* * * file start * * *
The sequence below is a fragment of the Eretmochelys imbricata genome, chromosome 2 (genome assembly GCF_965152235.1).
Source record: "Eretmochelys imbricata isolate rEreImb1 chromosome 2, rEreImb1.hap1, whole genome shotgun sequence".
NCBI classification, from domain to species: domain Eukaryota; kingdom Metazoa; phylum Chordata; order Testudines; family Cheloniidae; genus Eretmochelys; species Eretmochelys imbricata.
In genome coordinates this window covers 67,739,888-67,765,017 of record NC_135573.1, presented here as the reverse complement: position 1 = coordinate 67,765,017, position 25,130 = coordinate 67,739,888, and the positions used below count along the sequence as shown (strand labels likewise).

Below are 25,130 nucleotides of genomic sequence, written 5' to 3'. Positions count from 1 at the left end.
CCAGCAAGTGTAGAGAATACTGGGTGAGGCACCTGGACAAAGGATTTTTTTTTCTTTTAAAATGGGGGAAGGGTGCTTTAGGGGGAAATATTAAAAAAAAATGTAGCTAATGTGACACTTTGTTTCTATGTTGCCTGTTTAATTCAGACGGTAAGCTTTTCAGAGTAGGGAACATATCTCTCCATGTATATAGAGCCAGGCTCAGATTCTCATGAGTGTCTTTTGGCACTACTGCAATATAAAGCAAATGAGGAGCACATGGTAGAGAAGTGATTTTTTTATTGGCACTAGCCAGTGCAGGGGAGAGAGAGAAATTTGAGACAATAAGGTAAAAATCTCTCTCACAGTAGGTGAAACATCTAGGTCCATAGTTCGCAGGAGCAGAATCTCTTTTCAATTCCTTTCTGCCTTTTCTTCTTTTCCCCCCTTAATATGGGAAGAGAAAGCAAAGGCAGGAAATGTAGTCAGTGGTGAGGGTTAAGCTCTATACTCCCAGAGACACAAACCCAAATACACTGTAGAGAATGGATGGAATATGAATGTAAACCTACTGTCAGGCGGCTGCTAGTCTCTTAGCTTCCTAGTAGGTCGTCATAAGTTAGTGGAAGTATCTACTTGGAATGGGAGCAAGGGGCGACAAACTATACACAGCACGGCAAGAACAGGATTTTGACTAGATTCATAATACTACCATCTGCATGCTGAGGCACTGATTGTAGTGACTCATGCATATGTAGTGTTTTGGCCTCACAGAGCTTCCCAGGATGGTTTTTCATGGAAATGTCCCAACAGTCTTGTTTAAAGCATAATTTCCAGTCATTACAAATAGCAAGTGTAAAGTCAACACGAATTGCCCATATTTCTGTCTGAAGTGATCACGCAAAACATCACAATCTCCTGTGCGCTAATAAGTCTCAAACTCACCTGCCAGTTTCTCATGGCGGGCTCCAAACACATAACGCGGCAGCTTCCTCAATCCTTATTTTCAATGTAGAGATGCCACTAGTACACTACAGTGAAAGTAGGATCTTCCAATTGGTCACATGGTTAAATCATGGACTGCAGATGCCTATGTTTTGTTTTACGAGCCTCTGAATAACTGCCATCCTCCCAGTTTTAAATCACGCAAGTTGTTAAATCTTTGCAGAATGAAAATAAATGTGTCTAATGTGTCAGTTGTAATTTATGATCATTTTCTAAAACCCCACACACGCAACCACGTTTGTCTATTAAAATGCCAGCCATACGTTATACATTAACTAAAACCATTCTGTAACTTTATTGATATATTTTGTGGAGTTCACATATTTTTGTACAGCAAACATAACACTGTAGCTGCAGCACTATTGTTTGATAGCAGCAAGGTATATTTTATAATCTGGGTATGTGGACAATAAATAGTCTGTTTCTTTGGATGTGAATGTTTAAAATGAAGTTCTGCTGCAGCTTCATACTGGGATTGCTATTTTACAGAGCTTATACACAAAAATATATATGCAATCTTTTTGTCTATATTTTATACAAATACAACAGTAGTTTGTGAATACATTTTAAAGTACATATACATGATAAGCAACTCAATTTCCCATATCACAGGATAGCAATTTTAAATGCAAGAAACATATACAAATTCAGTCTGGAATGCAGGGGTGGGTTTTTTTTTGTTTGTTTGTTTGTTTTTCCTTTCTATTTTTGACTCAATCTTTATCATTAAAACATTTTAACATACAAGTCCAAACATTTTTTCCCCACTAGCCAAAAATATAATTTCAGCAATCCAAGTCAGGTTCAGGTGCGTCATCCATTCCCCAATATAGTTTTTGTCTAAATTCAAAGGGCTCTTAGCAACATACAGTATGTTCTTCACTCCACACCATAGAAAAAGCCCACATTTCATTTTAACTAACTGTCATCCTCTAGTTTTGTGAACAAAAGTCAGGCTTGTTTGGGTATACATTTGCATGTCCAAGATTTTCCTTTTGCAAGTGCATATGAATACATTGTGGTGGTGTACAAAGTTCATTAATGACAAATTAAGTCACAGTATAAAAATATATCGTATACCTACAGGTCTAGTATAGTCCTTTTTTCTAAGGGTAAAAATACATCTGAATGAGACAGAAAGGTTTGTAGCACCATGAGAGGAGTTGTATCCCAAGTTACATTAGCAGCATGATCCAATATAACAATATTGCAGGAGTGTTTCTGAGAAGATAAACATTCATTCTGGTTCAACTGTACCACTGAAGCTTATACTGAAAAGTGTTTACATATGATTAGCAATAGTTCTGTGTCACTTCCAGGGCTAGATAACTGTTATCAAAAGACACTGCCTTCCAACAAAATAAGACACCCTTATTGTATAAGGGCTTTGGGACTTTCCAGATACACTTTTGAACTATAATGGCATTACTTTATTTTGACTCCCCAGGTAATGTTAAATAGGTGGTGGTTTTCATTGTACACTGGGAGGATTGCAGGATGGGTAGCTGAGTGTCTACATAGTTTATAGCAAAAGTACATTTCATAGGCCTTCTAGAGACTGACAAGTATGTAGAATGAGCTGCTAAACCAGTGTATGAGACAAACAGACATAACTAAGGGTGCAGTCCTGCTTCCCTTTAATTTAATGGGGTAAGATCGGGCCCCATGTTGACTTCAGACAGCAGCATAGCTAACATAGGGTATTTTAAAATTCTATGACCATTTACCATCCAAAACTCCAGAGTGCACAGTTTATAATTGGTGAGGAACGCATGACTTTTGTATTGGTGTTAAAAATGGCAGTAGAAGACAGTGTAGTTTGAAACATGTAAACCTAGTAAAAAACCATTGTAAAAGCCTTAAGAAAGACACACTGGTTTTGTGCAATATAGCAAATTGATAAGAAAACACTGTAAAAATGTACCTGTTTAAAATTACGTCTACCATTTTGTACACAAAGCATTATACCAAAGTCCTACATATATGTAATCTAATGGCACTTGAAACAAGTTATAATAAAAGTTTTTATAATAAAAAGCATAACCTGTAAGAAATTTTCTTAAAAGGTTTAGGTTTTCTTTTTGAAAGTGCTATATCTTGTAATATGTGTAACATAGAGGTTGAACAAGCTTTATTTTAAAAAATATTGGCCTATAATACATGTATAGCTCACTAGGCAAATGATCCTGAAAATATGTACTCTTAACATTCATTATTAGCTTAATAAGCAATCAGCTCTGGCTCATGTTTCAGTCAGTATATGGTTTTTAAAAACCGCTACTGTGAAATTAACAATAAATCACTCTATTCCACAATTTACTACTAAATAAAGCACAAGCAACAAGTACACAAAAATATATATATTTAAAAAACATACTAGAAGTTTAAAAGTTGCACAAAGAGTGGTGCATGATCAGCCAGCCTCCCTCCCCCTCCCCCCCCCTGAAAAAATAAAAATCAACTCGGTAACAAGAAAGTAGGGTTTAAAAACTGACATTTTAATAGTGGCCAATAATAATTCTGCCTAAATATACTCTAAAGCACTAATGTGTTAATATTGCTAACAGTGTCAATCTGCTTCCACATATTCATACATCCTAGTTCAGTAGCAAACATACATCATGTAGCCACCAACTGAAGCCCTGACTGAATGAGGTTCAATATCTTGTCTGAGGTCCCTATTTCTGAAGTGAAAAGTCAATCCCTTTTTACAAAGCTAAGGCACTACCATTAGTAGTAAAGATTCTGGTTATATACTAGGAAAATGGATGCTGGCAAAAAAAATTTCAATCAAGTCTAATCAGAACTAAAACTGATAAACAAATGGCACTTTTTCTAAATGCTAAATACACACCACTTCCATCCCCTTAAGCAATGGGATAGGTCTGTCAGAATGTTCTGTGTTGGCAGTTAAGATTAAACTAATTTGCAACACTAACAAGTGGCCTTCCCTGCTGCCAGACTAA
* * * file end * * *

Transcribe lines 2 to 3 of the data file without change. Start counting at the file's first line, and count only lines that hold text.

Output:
Source record: "Eretmochelys imbricata isolate rEreImb1 chromosome 2, rEreImb1.hap1, whole genome shotgun sequence".
NCBI classification, from domain to species: domain Eukaryota; kingdom Metazoa; phylum Chordata; order Testudines; family Cheloniidae; genus Eretmochelys; species Eretmochelys imbricata.